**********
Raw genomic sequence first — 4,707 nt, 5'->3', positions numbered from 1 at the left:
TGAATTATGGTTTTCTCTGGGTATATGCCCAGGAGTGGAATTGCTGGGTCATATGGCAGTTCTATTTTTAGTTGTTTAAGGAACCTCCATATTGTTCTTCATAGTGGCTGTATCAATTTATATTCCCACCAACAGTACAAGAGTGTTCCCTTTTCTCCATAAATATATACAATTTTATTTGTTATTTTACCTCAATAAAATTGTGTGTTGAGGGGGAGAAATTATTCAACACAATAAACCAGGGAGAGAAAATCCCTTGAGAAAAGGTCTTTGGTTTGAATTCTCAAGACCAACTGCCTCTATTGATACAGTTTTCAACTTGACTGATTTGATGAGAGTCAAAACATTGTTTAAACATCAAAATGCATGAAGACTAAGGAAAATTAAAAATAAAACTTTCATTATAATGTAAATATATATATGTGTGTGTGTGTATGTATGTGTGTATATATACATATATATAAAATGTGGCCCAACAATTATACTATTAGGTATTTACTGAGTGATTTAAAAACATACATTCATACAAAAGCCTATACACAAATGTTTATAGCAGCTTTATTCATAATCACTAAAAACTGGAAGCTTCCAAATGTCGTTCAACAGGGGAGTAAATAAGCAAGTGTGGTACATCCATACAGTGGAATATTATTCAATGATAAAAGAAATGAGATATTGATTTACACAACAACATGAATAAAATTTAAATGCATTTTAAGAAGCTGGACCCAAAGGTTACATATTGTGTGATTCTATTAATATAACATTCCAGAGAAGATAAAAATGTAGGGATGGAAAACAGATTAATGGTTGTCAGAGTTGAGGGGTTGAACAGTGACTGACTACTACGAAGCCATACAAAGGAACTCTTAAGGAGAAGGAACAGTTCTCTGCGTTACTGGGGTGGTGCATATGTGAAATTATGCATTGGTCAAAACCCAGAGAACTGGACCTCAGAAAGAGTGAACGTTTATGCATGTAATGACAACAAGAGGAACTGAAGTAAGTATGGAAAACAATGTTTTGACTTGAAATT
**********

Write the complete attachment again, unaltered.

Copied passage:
Raw genomic sequence first — 4,707 nt, 5'->3', positions numbered from 1 at the left:
TGAATTATGGTTTTCTCTGGGTATATGCCCAGGAGTGGAATTGCTGGGTCATATGGCAGTTCTATTTTTAGTTGTTTAAGGAACCTCCATATTGTTCTTCATAGTGGCTGTATCAATTTATATTCCCACCAACAGTACAAGAGTGTTCCCTTTTCTCCATAAATATATACAATTTTATTTGTTATTTTACCTCAATAAAATTGTGTGTTGAGGGGGAGAAATTATTCAACACAATAAACCAGGGAGAGAAAATCCCTTGAGAAAAGGTCTTTGGTTTGAATTCTCAAGACCAACTGCCTCTATTGATACAGTTTTCAACTTGACTGATTTGATGAGAGTCAAAACATTGTTTAAACATCAAAATGCATGAAGACTAAGGAAAATTAAAAATAAAACTTTCATTATAATGTAAATATATATATGTGTGTGTGTGTATGTATGTGTGTATATATACATATATATAAAATGTGGCCCAACAATTATACTATTAGGTATTTACTGAGTGATTTAAAAACATACATTCATACAAAAGCCTATACACAAATGTTTATAGCAGCTTTATTCATAATCACTAAAAACTGGAAGCTTCCAAATGTCGTTCAACAGGGGAGTAAATAAGCAAGTGTGGTACATCCATACAGTGGAATATTATTCAATGATAAAAGAAATGAGATATTGATTTACACAACAACATGAATAAAATTTAAATGCATTTTAAGAAGCTGGACCCAAAGGTTACATATTGTGTGATTCTATTAATATAACATTCCAGAGAAGATAAAAATGTAGGGATGGAAAACAGATTAATGGTTGTCAGAGTTGAGGGGTTGAACAGTGACTGACTACTACGAAGCCATACAAAGGAACTCTTAAGGAGAAGGAACAGTTCTCTGCGTTACTGGGGTGGTGCATATGTGAAATTATGCATTGGTCAAAACCCAGAGAACTGGACCTCAGAAAGAGTGAACGTTTATGCATGTAATGACAACAAGAGGAACTGAAGTAAGTATGGAAAACAATGTTTTGACTTGAAATT